Team activity — Emotional triggers

This activity helps us understand our own emotional triggers in order to choose an effective response rather than react to the emotion. 

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Time required

Approximately 30 minutes, depending on group size.


In advance of the meeting, send each participant the Emotional triggers worksheet | PDF.

Suggested wording 

Triggers are automatic responses to specific stimuli. Triggers can be people, places or things, as well as smells, words or colours. Emotional triggers are automatic responses to the way others express emotions, like anger or sadness. 

For example, you may not have a problem interacting with an angry person, but find it hard to deal with someone who’s crying. The opposite may be true for others. 

Emotional triggers always stir up our own emotional response. For example, if we almost always react with extreme discomfort when someone else cries, then crying is an emotional trigger. If we don’t always respond to anger with our own emotion unless we are in danger, anger isn’t a trigger. 

Triggers are connected to our thoughts, experiences and memories. We connect a previous interaction with a similar emotional trigger to the current situation at hand. 

If you were afraid of clowns when you were a child, seeing a clown now can trigger the emotion of fear. It doesn’t have anything to do with the particular person in the clown costume. Instead, the clown brings up your memories and thoughts of a past experience. 

We’re more likely to blame the situation or person if we don’t understand why we react the way we do. For example, we may say the clown is creepy, but there’s nothing creepy about the person in the clown costume. 

  • Before our emotions arise, we always have a thought
  • Our memories and past experiences influence our thoughts
  • When we have similar emotional reactions to certain behaviours, like crying or anger, those behaviours may be triggers for our thoughts
  • When we identify which thoughts trigger our emotional reactions, we can change them and choose a more helpful response

When we understand that not everyone’s afraid of clowns, we can step back and question what triggered our reaction. Emotional intelligence includes the ability to separate our automatic emotional reactions from our actions.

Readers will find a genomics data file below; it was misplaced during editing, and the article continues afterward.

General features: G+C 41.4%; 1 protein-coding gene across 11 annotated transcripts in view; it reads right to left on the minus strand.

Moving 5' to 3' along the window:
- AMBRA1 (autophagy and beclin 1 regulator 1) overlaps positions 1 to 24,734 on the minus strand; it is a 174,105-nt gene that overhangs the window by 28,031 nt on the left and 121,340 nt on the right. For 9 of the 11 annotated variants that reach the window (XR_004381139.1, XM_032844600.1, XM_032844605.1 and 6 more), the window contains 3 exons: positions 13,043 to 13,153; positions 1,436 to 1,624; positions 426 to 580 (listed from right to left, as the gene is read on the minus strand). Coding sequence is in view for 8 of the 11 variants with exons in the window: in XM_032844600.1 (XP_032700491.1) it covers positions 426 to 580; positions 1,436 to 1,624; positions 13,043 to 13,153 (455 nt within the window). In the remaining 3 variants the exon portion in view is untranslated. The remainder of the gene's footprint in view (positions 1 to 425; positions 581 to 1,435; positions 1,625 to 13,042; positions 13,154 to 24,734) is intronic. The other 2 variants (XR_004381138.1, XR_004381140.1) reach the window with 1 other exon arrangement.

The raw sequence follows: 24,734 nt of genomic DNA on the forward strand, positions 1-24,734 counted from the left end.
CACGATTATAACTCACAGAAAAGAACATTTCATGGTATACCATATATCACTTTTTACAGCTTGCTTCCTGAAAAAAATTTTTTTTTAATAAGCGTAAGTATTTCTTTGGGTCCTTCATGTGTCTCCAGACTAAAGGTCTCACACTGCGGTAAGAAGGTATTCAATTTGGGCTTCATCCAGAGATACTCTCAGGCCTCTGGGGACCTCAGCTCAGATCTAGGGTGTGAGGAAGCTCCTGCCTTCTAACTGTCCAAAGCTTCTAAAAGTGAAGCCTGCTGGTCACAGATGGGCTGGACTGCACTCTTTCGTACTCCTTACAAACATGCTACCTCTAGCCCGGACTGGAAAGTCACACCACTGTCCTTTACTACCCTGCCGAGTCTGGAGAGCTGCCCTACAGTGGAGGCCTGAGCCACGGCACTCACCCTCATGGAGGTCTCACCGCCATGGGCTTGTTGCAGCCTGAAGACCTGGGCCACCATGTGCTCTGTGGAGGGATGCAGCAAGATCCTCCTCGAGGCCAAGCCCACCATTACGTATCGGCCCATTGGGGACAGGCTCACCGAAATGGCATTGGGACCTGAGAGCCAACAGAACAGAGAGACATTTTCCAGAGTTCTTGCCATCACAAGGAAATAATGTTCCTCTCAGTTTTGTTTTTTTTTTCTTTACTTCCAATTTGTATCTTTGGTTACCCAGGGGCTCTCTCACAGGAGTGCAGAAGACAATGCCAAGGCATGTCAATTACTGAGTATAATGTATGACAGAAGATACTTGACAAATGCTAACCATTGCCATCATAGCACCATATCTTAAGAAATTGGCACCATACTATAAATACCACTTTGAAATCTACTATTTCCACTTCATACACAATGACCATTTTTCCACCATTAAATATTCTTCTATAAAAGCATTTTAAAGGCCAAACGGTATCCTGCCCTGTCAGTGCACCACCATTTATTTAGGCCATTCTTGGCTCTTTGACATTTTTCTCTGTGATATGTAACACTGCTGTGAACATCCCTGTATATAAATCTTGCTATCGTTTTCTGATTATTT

Let’s start with the first activity in your handout. Be honest with yourself as you complete this as you will not be forced to share any of it. As you read through the list of potential emotional triggers in your handout, identify those that are likely to cause a reaction for you. Although circumstances and how well you’re feeling may intensify your reaction, usually just reading about one of your triggers will cause you to feel emotion. Please complete exercise one now. 

[Give participants time to complete exercise one.] 

If you had several that were triggers, don’t worry. The following exercises should help you to better manage them. 

Let’s go on to exercise 2, where you’re looking at those emotions that were not triggers for you. These are negative emotions that are easier for you to deal with. In this exercise, you’re identifying why these are easy for you by understanding how you approach or think about these behaviours. Please complete exercise 2 now. 

[Give participants time to complete exercise 2.] 

Who would like to share a thought process when dealing with a negative emotion? 

[If you are having few volunteers, you can simply read the examples on the worksheet and then continue with the following.] 

What we understand is that it’s not the behaviour that triggers the reaction in us. Rather, it’s how we think about the behaviour or what memories it brings up for us that causes our emotional reaction. When we understand this, we can intentionally choose a different response by changing our thought process about those behaviours that are triggering our emotional reaction. In exercise 3, you’re going to list those behaviours that trigger you, what your current thought process is around that behaviour and then an alternative thought that you can choose immediately after being triggered to better manage your response. Please complete exercise 3 now. 

[Give participants time to complete exercise 3.] 

The intention with this activity was to realize that we all have emotional triggers. They are based less on the behaviours of others than they are on our thoughts about those behaviours. We have the power to manage those thoughts in order to better manage how we respond to them. This is a significant part of emotional intelligence and can be invaluable in both our personal and professional lives. We will continue to get triggered but we can begin to work on recognizing that we’ve been triggered and instead of just reacting, we can choose a different thought and how we’ll respond. 

Find more activities like this at Team building activities.

Contributors include.articlesDr. Joti SamraMary Ann BayntonWorkplace Strategies team 2007-2021

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